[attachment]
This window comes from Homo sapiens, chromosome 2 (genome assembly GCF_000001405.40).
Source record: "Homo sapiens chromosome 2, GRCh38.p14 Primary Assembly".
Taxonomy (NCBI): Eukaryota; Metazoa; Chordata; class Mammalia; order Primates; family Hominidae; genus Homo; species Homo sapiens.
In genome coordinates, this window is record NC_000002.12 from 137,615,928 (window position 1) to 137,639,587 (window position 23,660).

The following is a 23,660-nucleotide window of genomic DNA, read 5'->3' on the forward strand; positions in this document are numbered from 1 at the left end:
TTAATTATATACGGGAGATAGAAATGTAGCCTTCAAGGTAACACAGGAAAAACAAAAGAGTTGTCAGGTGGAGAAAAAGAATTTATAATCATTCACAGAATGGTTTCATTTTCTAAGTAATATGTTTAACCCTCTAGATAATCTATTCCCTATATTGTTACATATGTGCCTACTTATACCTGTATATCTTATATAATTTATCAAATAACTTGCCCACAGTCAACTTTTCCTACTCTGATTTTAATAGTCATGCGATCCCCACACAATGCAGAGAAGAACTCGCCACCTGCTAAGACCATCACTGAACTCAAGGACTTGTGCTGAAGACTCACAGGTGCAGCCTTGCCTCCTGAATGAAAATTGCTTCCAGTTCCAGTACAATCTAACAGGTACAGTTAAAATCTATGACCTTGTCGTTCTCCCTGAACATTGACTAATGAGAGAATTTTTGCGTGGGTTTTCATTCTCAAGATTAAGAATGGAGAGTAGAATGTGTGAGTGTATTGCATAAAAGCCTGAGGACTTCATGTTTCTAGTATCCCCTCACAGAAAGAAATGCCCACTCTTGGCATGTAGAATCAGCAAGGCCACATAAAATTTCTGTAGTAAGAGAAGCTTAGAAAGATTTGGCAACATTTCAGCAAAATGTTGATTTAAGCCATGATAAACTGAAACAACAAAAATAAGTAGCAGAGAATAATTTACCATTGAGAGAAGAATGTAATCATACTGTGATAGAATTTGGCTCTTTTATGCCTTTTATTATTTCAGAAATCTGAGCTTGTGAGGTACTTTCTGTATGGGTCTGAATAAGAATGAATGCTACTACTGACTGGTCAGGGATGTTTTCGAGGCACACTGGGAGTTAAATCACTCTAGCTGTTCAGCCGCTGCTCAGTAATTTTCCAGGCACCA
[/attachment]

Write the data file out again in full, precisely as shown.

This window comes from Homo sapiens, chromosome 2 (genome assembly GCF_000001405.40).
Source record: "Homo sapiens chromosome 2, GRCh38.p14 Primary Assembly".
Taxonomy (NCBI): Eukaryota; Metazoa; Chordata; class Mammalia; order Primates; family Hominidae; genus Homo; species Homo sapiens.
In genome coordinates, this window is record NC_000002.12 from 137,615,928 (window position 1) to 137,639,587 (window position 23,660).

The following is a 23,660-nucleotide window of genomic DNA, read 5'->3' on the forward strand; positions in this document are numbered from 1 at the left end:
TTAATTATATACGGGAGATAGAAATGTAGCCTTCAAGGTAACACAGGAAAAACAAAAGAGTTGTCAGGTGGAGAAAAAGAATTTATAATCATTCACAGAATGGTTTCATTTTCTAAGTAATATGTTTAACCCTCTAGATAATCTATTCCCTATATTGTTACATATGTGCCTACTTATACCTGTATATCTTATATAATTTATCAAATAACTTGCCCACAGTCAACTTTTCCTACTCTGATTTTAATAGTCATGCGATCCCCACACAATGCAGAGAAGAACTCGCCACCTGCTAAGACCATCACTGAACTCAAGGACTTGTGCTGAAGACTCACAGGTGCAGCCTTGCCTCCTGAATGAAAATTGCTTCCAGTTCCAGTACAATCTAACAGGTACAGTTAAAATCTATGACCTTGTCGTTCTCCCTGAACATTGACTAATGAGAGAATTTTTGCGTGGGTTTTCATTCTCAAGATTAAGAATGGAGAGTAGAATGTGTGAGTGTATTGCATAAAAGCCTGAGGACTTCATGTTTCTAGTATCCCCTCACAGAAAGAAATGCCCACTCTTGGCATGTAGAATCAGCAAGGCCACATAAAATTTCTGTAGTAAGAGAAGCTTAGAAAGATTTGGCAACATTTCAGCAAAATGTTGATTTAAGCCATGATAAACTGAAACAACAAAAATAAGTAGCAGAGAATAATTTACCATTGAGAGAAGAATGTAATCATACTGTGATAGAATTTGGCTCTTTTATGCCTTTTATTATTTCAGAAATCTGAGCTTGTGAGGTACTTTCTGTATGGGTCTGAATAAGAATGAATGCTACTACTGACTGGTCAGGGATGTTTTCGAGGCACACTGGGAGTTAAATCACTCTAGCTGTTCAGCCGCTGCTCAGTAATTTTCCAGGCACCA